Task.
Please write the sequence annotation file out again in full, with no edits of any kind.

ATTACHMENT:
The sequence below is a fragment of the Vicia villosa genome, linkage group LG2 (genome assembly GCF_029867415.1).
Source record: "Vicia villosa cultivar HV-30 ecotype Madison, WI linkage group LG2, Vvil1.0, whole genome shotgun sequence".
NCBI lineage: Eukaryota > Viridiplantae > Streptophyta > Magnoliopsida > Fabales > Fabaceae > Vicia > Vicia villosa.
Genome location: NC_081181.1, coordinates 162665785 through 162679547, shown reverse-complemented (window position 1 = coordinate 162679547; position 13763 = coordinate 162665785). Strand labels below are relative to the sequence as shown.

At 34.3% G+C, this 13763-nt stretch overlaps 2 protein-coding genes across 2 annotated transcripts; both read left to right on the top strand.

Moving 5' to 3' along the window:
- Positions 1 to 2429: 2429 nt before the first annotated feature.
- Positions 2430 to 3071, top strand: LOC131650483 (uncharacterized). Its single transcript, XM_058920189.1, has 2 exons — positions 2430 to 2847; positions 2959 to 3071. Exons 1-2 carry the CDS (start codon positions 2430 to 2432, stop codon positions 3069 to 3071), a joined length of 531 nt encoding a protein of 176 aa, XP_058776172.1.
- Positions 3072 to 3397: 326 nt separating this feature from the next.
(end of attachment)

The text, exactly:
The sequence below is a fragment of the Vicia villosa genome, linkage group LG2 (genome assembly GCF_029867415.1).
Source record: "Vicia villosa cultivar HV-30 ecotype Madison, WI linkage group LG2, Vvil1.0, whole genome shotgun sequence".
NCBI lineage: Eukaryota > Viridiplantae > Streptophyta > Magnoliopsida > Fabales > Fabaceae > Vicia > Vicia villosa.
Genome location: NC_081181.1, coordinates 162665785 through 162679547, shown reverse-complemented (window position 1 = coordinate 162679547; position 13763 = coordinate 162665785). Strand labels below are relative to the sequence as shown.

At 34.3% G+C, this 13763-nt stretch overlaps 2 protein-coding genes across 2 annotated transcripts; both read left to right on the top strand.

Moving 5' to 3' along the window:
- Positions 1 to 2429: 2429 nt before the first annotated feature.
- Positions 2430 to 3071, top strand: LOC131650483 (uncharacterized). Its single transcript, XM_058920189.1, has 2 exons — positions 2430 to 2847; positions 2959 to 3071. Exons 1-2 carry the CDS (start codon positions 2430 to 2432, stop codon positions 3069 to 3071), a joined length of 531 nt encoding a protein of 176 aa, XP_058776172.1.
- Positions 3072 to 3397: 326 nt separating this feature from the next.